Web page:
Lee’s Summit likely will wait until 2016 before a commission is formed to review the City Charter for possible amendments.
The Lee’s Summit City Council’s Rules Committee met July 14 and discussed possibilities for amendments and changing city ordinances to improve its decision making.
Chair Bob Johnson said he’d like a charter amendment to add a line-item veto to the mayor’s powers. Councilman Derek Holland proposed higher standards for starting a recalling for an elected official.
“One of those days, if we don’t change that, we’ll have a bad consequence,” Holland said at the meeting.
The charter calls for a review every 10 years, but council can start the process earlier or have a special review for limited topics.
Johnson was in favor of starting sooner, but Holland and councilwomen Trish Carlyle and Diane Seif thought that because the 10-year period is nearly over the city should stay with that schedule.
The committee also is working on adjusting rules and ordinances for consistency and make sure they’re applied fairly.
Holland proposed a “cooling off” period between public hearings and voting on ordinances to approve rezonings or similar decisions. He said that last year, when discussing proposed controversial Wal-Mart and Price Chopper stores, the council was thinking “out loud” trying to reach an agreement and looked foolish.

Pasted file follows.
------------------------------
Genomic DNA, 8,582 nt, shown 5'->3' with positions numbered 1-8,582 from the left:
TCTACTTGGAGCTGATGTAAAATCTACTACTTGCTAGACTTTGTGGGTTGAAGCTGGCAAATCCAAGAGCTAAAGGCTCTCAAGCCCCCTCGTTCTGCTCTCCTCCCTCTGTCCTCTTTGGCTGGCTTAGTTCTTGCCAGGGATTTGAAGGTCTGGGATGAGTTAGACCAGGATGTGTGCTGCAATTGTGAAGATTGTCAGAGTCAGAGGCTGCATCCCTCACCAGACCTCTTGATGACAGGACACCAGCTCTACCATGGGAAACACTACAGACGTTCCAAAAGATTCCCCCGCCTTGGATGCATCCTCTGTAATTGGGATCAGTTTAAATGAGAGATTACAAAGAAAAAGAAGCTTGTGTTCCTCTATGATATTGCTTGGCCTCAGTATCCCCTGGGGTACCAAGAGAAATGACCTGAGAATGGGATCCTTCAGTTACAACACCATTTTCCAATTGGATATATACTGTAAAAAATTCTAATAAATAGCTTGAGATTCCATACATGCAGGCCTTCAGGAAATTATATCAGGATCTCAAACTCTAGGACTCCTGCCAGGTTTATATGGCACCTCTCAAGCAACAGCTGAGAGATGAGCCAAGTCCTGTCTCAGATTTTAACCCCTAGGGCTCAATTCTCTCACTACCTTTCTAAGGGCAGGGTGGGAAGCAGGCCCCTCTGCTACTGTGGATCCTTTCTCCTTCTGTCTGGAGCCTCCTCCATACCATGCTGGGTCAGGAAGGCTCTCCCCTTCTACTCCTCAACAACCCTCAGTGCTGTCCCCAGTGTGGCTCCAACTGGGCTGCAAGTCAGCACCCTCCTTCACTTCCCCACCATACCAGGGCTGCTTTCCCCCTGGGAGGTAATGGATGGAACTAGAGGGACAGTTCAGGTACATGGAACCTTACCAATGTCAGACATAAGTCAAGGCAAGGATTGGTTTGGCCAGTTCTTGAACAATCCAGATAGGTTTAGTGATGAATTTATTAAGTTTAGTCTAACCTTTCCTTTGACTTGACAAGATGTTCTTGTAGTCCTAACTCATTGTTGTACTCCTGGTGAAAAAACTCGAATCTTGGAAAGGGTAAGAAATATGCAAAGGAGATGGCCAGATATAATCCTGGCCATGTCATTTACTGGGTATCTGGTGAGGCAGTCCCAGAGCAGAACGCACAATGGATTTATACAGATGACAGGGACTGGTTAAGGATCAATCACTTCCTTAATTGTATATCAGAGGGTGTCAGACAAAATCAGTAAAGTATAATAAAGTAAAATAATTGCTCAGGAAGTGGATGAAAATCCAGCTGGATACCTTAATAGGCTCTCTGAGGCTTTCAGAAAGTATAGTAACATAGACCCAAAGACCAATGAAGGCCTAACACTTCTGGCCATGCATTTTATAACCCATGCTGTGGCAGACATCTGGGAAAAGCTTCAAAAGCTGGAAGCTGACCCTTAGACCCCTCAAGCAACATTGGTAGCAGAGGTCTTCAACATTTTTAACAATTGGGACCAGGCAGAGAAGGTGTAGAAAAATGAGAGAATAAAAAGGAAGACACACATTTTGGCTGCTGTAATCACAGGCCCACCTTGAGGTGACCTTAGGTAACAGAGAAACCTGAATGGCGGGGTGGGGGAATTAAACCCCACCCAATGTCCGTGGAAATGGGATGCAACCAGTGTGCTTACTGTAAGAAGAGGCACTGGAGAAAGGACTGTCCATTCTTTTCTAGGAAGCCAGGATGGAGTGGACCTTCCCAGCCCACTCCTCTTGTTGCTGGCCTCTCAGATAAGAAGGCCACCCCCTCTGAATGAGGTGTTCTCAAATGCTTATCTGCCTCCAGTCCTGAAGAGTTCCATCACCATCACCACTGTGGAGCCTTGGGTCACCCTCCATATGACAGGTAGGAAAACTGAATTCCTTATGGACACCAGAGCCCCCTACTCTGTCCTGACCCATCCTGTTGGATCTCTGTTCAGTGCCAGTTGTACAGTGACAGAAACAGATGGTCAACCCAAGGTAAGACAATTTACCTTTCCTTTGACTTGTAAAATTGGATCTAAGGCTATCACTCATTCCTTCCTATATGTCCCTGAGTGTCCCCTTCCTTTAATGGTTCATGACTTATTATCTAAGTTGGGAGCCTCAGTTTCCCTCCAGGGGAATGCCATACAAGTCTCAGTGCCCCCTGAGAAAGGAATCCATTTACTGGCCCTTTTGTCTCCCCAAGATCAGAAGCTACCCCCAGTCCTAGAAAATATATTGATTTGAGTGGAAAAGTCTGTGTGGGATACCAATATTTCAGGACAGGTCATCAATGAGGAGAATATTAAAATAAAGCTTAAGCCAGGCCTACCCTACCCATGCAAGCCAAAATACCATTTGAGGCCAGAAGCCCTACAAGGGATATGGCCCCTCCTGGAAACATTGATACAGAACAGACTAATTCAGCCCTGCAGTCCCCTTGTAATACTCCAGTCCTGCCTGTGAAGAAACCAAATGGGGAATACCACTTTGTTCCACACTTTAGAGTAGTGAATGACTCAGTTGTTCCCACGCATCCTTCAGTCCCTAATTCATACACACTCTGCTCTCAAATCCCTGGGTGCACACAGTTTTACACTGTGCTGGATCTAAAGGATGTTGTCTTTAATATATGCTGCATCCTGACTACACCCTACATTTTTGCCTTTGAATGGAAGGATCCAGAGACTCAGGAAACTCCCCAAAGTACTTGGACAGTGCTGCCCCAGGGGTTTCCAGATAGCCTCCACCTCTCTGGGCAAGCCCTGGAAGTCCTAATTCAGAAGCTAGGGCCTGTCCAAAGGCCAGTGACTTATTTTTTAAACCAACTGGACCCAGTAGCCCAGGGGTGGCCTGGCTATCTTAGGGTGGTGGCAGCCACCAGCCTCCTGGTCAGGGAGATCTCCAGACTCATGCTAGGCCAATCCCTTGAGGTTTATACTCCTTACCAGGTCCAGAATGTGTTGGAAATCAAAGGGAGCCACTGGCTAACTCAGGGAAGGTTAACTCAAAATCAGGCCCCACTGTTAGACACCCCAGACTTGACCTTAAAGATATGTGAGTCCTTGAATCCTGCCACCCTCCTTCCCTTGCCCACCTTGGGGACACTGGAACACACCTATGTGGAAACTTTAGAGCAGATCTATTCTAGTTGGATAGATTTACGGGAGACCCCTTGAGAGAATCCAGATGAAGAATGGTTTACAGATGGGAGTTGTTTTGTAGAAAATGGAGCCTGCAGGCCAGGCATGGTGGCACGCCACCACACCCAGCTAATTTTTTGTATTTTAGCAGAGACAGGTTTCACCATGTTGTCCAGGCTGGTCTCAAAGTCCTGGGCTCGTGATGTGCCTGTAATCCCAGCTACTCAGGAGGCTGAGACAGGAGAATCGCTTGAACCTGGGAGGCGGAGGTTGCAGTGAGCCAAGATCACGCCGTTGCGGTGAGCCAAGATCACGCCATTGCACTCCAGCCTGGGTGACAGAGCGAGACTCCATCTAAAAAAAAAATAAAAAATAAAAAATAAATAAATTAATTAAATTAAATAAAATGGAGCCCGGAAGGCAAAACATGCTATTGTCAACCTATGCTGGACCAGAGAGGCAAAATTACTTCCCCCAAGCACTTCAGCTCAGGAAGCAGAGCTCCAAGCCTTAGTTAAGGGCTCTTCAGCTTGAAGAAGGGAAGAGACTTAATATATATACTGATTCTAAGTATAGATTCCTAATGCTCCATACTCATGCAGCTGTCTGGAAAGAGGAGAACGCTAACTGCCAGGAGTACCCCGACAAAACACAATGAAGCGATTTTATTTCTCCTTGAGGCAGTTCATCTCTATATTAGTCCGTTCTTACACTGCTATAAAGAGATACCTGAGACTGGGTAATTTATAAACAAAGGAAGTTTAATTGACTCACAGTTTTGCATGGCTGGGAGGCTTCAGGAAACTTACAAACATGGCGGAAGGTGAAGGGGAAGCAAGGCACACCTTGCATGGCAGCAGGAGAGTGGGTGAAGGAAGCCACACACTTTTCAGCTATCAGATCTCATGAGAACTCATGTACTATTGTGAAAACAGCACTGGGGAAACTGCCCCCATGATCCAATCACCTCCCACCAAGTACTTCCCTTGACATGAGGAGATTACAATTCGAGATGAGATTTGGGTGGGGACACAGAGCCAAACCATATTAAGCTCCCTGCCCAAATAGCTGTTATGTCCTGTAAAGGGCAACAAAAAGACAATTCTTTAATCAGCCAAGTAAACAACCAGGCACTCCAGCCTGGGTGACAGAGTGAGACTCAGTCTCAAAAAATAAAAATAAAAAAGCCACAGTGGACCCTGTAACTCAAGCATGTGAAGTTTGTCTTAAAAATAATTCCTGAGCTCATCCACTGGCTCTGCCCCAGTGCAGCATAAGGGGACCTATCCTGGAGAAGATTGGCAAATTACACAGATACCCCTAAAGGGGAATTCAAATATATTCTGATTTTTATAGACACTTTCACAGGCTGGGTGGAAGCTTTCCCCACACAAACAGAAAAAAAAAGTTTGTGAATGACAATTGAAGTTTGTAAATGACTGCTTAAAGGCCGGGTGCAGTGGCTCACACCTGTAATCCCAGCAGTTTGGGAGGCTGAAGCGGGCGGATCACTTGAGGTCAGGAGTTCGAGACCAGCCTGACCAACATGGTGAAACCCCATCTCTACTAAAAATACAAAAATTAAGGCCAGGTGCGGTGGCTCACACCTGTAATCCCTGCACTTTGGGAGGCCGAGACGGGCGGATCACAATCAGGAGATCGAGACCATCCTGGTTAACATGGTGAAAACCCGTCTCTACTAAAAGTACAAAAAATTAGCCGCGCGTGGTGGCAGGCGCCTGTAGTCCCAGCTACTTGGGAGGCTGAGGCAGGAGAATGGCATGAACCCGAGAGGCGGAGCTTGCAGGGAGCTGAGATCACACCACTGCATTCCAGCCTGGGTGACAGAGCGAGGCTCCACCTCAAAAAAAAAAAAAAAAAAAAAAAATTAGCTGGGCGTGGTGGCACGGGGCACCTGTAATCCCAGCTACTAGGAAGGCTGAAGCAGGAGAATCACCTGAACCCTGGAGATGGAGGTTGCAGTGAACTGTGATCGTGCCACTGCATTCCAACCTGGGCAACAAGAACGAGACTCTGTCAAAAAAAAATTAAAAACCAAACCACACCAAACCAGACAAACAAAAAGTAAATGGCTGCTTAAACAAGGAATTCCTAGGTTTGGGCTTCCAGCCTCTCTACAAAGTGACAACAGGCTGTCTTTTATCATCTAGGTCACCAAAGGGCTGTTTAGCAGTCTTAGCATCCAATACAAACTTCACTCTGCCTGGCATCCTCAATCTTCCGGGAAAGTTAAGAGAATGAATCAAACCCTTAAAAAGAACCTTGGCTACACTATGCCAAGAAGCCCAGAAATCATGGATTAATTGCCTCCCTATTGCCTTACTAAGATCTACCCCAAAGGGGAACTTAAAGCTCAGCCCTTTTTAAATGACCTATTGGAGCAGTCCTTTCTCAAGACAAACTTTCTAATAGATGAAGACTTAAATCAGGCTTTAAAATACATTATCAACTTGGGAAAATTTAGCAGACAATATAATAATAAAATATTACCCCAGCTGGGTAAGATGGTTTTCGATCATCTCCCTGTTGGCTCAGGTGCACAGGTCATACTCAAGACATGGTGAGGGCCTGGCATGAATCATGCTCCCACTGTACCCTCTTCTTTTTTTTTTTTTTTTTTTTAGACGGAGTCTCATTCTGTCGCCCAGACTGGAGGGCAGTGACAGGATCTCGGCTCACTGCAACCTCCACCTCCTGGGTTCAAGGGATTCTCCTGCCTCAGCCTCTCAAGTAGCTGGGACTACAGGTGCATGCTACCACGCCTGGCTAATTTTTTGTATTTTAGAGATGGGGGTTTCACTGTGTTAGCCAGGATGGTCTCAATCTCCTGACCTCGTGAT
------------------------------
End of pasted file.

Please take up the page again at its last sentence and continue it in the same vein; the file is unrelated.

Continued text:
Another issue the committee talked about is how to handle ideas proposed by individual members.
The council’s practice is to look for a consensus of its members to take up an issue, but a city ordinance also calls for the mayor pro tem to assign a topic to a committee based on a council member’s request. It hasn’t always happened, Johnson said.
In two recent examples, Kathy Hofmann, a former councilwoman, unsuccessfully asked several times that a committee be assigned to consider limiting the number of taverns in downtown. Councilman Dave Mosby wanted to look at fewer days for allowing fireworks. He didn’t get support and that was dropped.
The committee discussed several possibilities, such as setting a threshold of three council members expressing interest in a proposal.
Johnson said he wants to avoid rejecting new ideas, even from one member, without at least some discussion by a committee.
“I don’t want to see four or five members decide not to go forward and they might not know the background,” Johnson said.
Holland said committee chairs or the council do need some method to block bad suggestions.
“We don’t want every silly idea to get aired in a committee,” Holland said.
City Manager Steve Arbo asked that ordinances make sure there is a “tipping point” where at least four members have significant interest to avoid wasting city staff efforts. He said the city staff would bring the committee a draft ordinance based on their comments for them to discuss further.